100 things to do on British Waterways

1x1placeholderThe Canal & River Trust (formerly British Waterways) is publishing details of 100 readymade waterway days out (canalrivertrust.org.uk/places-to-visit) to give individuals, couples and families a simple and affordable chance to spend quality time.

Half the UK population lives within five miles of one of the Canal & River Trust’s waterways and canals. And there are now 34,000 licensed boats and thousands more unlicensed ones where off-gridders can leave cheap or free lives.

British Waterways were unable to say how fast the numbers are growing, but they do say there are now more boats on the waterways “than at the height of the Industrial Revolution” in the C19th.

There are 2,000 miles of historic canals, rivers, reservoirs and docks, 1,569 locks, 53 tunnels, 3,112 bridges, 370 aqueducts and 74 reservoirs say British Waterways. 200 new miles of waterways were opened in the last decade.

Rivers provide the perfect antidote to the stresses and pressures of modern life says Jenny Roe, an expert in Environmental Psychology and senior research leader for the Stockholm Environment Institute at the University of York:

“Water is a natural magnet for everyone – we’re drawn to all kinds of blue space from canals, rivers and urban water features, all of which are good for our health and wellbeing. The waterways can really offer us some respite and rest from the cognitive overload of city traffic and noise.”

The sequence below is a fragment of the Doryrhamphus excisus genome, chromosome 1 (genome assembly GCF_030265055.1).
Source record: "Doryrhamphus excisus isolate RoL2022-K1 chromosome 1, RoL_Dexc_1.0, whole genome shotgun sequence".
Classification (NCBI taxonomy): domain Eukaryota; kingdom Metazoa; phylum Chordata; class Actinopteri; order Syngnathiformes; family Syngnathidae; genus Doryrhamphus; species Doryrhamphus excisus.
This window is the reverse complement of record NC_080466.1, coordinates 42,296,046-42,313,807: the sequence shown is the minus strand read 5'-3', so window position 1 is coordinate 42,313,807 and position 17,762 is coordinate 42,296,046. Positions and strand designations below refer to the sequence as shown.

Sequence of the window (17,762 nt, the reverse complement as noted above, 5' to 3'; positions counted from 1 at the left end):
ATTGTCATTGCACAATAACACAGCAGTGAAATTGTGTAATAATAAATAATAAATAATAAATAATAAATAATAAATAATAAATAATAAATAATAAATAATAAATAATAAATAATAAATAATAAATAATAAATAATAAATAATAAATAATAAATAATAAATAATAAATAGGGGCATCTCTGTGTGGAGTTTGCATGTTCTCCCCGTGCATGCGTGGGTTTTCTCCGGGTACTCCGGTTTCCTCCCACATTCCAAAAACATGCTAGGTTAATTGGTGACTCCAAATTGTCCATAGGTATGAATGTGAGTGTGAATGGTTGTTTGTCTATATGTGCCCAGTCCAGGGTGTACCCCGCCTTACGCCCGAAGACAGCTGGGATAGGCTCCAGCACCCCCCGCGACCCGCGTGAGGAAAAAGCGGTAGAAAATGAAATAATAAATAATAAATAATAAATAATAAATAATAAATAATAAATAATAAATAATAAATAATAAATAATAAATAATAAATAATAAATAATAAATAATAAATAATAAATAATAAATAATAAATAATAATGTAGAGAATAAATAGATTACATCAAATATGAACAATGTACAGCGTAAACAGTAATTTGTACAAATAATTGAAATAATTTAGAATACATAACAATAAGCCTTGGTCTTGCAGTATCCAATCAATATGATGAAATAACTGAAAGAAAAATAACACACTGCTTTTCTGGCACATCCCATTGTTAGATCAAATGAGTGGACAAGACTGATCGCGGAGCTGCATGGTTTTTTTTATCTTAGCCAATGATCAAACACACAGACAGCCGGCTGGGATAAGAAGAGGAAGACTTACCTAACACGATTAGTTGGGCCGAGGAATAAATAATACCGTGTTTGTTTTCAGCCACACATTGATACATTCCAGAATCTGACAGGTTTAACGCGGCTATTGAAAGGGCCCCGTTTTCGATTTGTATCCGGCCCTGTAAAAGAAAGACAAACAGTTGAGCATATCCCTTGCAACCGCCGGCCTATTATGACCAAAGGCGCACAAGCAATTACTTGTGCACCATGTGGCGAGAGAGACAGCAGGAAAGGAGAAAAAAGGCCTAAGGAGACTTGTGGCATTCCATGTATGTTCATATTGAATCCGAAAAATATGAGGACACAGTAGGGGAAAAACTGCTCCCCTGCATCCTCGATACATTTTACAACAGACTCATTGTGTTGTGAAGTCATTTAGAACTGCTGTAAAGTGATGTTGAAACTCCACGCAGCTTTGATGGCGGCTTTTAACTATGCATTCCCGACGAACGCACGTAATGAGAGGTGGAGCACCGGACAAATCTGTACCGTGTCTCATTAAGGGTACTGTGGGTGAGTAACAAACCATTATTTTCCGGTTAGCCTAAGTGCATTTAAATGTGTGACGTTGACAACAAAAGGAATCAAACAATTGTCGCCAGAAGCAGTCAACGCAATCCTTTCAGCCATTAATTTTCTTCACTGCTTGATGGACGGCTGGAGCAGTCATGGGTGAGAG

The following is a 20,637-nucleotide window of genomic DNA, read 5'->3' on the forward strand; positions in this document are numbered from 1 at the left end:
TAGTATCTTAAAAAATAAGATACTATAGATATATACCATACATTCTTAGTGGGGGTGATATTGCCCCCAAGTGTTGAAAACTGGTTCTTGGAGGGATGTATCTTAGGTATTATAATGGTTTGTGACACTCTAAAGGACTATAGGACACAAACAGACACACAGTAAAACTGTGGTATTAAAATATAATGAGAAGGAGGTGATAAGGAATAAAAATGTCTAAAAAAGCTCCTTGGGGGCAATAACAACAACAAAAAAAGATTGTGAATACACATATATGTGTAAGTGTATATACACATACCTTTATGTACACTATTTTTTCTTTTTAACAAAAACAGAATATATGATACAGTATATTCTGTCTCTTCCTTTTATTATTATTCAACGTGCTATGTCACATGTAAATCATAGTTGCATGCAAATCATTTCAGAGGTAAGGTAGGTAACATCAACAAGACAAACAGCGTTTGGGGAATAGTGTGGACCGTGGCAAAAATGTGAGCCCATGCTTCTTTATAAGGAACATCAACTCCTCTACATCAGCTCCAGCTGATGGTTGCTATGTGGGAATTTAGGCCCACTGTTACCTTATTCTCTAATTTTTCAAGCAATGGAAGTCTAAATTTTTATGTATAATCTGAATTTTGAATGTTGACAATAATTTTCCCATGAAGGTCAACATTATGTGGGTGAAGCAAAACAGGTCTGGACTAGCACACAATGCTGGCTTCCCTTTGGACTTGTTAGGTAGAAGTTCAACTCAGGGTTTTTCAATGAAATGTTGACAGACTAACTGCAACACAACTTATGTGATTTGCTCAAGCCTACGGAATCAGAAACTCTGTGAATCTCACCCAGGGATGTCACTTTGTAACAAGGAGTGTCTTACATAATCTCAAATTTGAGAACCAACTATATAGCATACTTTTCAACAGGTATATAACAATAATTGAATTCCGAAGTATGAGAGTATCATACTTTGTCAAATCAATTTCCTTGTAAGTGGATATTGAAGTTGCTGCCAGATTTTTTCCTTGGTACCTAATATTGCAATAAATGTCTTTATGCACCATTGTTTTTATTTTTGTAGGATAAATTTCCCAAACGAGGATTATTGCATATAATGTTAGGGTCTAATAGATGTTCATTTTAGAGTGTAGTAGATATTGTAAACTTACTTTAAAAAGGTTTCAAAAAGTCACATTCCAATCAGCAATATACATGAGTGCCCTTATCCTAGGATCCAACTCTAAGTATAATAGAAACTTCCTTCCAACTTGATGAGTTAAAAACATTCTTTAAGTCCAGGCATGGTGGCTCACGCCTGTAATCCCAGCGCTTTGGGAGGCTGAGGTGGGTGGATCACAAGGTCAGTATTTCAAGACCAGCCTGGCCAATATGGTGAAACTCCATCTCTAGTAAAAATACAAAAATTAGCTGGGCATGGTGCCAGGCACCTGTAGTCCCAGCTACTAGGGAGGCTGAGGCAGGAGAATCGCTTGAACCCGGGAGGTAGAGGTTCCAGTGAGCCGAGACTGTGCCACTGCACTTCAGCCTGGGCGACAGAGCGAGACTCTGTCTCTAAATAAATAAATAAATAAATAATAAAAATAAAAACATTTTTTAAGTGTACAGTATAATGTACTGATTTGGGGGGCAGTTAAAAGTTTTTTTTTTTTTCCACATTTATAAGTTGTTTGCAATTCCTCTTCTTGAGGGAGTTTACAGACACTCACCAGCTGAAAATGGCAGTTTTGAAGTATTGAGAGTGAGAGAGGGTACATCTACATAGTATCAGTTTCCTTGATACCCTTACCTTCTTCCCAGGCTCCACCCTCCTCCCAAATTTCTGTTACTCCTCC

is launching a marketing campaign to encourage more people to reclaim their quality time. The move follows a YouGov poll which showed that nearly three quarters (73%) of adults believed that people today have less overall quality time with their friends and family than their parents did and around the same number (68%) thought that this would apply for the next generation.

With 77% of respondents in a recent poll saying that just being anywhere by the water is a good place to spend quality time with friends and family, Simon Salem, of the Canal & River Trust adds: “Time, quality time, is becoming an increasingly scarce commodity and we don’t believe this can be good for individuals, communities or society. Quality time means different things to different people, but our experience is that people are increasingly looking for spaces – both physical and mental – to step out of their normal routine for a short time and recharge their batteries. We think there are few better places to do this than beside the water and are encouraging people to discover some of our hidden gems for themselves.”

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